What Nova Scotians should know about getting kids tested for COVID-19

·4 min read

With COVID-19 cases on the rise in Nova Scotia, there are guidelines for parents and guardians around the testing options for children in their care.

Although many of the same procedures that apply to adults are also applicable to children, there are some differences.

Children between the age of four and 18 now have a more comfortable COVID-19 testing option with the rollout of a gargle test in Nova Scotia.

Swish-and-gargle testing is available at all COVID-19 primary assessment centres in the province.

It was approved for use in Nova Scotia in early October and a pilot program has been running at the IWK Health Centre in Halifax since Oct. 7.

A nose test will be administered to children under four and those unable to gargle salty water.

Parents and caregivers booking a test should allow at least an hour without food, drink or gum in case their child has gargle testing.

One parent or caregiver may attend during the testing but siblings are not allowed.

Gargle test

Nova Scotia Health released a video Thursday to go along with the rollout of the gargle test.

In the video, a young woman talks children through the steps required to take the test.

"It's really easy and it doesn't hurt," she says.

The video assures children that taking the test does not mean they have the virus.

A mask must be worn during the entire 15-minute process except when ingesting or expelling the test liquid.

The child is given a vial with "salty water" that they are to open and squeeze into their mouth by themselves, or with the help of a parent.

After putting their mask back on they must alternate between swishing it around in their mouth for five seconds and gargling for five seconds.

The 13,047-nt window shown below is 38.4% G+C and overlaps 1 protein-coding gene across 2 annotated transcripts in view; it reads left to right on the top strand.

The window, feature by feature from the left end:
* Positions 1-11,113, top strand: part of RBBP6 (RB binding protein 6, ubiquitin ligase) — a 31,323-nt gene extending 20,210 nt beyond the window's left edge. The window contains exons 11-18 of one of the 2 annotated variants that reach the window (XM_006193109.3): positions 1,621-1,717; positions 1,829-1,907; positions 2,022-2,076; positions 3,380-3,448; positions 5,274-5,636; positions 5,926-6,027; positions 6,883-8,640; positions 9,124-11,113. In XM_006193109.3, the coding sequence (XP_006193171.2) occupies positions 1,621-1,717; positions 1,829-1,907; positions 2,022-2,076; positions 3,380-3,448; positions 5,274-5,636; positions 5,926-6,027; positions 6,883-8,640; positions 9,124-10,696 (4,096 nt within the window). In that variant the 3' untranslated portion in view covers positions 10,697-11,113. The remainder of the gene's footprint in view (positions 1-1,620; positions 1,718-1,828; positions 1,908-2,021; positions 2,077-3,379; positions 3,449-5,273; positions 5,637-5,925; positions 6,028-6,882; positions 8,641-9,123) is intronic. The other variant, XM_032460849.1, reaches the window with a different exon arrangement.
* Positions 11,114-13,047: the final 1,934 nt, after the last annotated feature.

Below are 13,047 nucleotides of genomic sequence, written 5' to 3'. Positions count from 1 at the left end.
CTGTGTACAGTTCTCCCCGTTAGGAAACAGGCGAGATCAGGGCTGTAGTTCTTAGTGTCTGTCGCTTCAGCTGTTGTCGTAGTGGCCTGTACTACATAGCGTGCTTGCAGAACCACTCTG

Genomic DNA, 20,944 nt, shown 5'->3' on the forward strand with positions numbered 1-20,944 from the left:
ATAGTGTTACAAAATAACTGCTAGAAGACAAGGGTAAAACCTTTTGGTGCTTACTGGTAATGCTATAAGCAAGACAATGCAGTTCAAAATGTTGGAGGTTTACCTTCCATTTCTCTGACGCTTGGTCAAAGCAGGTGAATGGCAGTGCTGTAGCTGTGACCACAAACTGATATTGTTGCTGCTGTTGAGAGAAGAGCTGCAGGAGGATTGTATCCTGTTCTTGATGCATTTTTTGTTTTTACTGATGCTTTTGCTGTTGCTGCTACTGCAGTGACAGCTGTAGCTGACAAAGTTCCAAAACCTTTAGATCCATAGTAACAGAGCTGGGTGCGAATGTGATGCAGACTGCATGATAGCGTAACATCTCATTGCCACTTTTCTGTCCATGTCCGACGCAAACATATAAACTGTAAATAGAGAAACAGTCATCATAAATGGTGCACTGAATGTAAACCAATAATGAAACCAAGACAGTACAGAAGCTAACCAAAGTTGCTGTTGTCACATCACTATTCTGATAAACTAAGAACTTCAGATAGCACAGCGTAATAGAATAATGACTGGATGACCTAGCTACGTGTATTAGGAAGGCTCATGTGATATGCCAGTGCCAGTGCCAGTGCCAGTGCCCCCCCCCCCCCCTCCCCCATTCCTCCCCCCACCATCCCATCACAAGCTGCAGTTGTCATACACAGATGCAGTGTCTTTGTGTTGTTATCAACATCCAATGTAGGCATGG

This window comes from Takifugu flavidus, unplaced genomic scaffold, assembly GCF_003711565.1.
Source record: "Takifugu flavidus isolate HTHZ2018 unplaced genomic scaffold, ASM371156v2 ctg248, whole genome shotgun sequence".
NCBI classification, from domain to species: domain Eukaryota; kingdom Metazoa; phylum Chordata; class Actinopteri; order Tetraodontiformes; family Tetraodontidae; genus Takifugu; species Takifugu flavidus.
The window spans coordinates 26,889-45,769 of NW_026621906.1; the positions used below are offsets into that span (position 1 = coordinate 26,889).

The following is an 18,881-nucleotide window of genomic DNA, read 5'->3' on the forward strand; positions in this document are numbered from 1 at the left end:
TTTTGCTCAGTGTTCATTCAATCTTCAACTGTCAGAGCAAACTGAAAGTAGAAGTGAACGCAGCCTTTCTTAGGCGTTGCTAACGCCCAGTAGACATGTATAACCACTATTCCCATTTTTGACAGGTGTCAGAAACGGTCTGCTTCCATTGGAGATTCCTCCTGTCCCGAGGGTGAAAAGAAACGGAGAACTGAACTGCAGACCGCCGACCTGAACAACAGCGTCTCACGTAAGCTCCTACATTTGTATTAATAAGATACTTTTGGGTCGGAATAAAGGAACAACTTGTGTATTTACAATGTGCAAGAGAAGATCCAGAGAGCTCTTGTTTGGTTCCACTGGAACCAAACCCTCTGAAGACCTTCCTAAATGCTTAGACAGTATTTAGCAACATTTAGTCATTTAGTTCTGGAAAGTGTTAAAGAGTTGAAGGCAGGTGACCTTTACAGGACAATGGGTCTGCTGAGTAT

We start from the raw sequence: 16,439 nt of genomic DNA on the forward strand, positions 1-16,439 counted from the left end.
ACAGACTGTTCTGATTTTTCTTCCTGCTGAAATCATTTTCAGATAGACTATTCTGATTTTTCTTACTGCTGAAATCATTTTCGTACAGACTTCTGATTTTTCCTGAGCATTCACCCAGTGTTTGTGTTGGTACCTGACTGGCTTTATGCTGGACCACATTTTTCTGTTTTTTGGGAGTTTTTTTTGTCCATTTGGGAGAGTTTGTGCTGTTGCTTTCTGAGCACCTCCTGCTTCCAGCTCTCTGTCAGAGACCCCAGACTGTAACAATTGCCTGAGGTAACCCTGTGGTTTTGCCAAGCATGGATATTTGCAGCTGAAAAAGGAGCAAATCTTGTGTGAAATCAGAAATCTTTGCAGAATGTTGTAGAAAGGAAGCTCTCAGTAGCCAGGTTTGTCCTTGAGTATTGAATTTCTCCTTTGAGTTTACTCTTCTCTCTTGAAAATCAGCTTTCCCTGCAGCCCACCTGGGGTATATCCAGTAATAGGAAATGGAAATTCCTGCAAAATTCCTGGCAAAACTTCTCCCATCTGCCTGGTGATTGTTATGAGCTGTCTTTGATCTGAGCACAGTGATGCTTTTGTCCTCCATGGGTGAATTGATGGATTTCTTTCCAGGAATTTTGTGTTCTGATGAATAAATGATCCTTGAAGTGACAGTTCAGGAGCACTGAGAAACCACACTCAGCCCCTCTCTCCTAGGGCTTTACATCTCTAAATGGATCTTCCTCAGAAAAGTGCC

The swishing and gargling has to be repeated three times.

They will be provided with a container and must spit the liquid into it, which completes the test.

A joint news release from IWK Health and Nova Scotia Health said if a child has difficulty completing the test, it cannot be repeated that same day and they will have the option of rescheduling or having a nose-swab test.

To make the gargle test easier, parents and children are encouraged to practise the test at home using salty water but not within two hours of the actual test.

When to get tested

Parents should have their children or teens tested if they are told to do so by Public Health because of close contact with a confirmed COVID-19 case or if they are referred for testing after taking the self-assessment test or by 811.

Parents may complete the self-assessment test for children in their household.

Test appointments can be booked online.

As with adults, children and teens must self-isolate if they:

  • are waiting for COVID-19 test results.

  • have tested positive for COVID-19.

  • have been identified as a close contact of someone who has COVID-19, even if you have tested negative for COVID-19.

The province now requires all people living at the same residence to also self-isolate for 14 days.

At school

The possibility of potential exposure at school is a worry for many parents but there are protocols in place.

If a child shows symptoms of COVID-19 while at school, Nova Scotia's back-to-school plan outlines procedures to be followed.

The student will be instructed to wash their hands, provided with a mask and moved to a designated isolation area in the school.

The parent or guardian will be contacted by the school to pick them up and the student will be monitored in the meantime.

The parent or guardian will be advised to complete the online self-assessment or call 811.

If someone tests positive for COVID-19 at a school, NSHA Public Health will contact all their close contacts.

A close contact is anyone who has been within two metres of the person with COVID-19 for 15 minutes or more.

Close contacts will be advised by public health to arrange testing and will be required to self-isolate for 14 days.

The plan says that Public Health will work with the school to let families know about the case and what they need to do.

Parents and guardians of pre-primary children are urged to monitor them using the pre-primary checklist before sending them to school.

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